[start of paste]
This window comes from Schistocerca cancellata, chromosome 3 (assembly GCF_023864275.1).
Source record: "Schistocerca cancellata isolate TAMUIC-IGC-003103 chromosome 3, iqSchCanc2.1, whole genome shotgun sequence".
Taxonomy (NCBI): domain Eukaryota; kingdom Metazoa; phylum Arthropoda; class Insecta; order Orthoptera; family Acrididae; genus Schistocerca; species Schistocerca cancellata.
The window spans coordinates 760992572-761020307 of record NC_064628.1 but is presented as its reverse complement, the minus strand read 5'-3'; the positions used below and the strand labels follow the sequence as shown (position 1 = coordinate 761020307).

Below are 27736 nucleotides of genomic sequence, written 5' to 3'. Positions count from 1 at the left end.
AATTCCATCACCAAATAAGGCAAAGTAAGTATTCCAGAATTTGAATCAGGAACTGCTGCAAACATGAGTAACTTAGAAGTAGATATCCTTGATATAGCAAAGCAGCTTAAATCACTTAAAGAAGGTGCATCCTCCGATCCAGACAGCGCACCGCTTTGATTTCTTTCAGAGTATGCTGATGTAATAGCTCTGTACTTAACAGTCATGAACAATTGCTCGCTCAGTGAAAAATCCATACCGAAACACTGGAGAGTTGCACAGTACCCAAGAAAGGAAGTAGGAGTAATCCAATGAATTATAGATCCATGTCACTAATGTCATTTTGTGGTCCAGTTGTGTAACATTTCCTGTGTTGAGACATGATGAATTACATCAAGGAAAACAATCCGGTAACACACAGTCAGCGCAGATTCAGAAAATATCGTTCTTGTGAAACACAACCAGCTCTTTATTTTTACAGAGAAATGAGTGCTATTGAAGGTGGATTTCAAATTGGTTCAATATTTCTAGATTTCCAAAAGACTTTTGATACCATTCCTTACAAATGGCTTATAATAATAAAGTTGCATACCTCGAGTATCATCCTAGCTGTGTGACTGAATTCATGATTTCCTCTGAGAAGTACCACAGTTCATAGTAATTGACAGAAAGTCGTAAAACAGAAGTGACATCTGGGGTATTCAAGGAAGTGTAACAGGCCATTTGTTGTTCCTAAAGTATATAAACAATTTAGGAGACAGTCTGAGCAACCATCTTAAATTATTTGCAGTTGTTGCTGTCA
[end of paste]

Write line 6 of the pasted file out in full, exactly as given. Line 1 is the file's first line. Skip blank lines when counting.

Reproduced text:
AATTCCATCACCAAATAAGGCAAAGTAAGTATTCCAGAATTTGAATCAGGAACTGCTGCAAACATGAGTAACTTAGAAGTAGATATCCTTGATATAGCAAAGCAGCTTAAATCACTTAAAGAAGGTGCATCCTCCGATCCAGACAGCGCACCGCTTTGATTTCTTTCAGAGTATGCTGATGTAATAGCTCTGTACTTAACAGTCATGAACAATTGCTCGCTCAGTGAAAAATCCATACCGAAACACTGGAGAGTTGCACAGTACCCAAGAAAGGAAGTAGGAGTAATCCAATGAATTATAGATCCATGTCACTAATGTCATTTTGTGGTCCAGTTGTGTAACATTTCCTGTGTTGAGACATGATGAATTACATCAAGGAAAACAATCCGGTAACACACAGTCAGCGCAGATTCAGAAAATATCGTTCTTGTGAAACACAACCAGCTCTTTATTTTTACAGAGAAATGAGTGCTATTGAAGGTGGATTTCAAATTGGTTCAATATTTCTAGATTTCCAAAAGACTTTTGATACCATTCCTTACAAATGGCTTATAATAATAAAGTTGCATACCTCGAGTATCATCCTAGCTGTGTGACTGAATTCATGATTTCCTCTGAGAAGTACCACAGTTCATAGTAATTGACAGAAAGTCGTAAAACAGAAGTGACATCTGGGGTATTCAAGGAAGTGTAACAGGCCATTTGTTGTTCCTAAAGTATATAAACAATTTAGGAGACAGTCTGAGCAACCATCTTAAATTATTTGCAGTTGTTGCTGTCA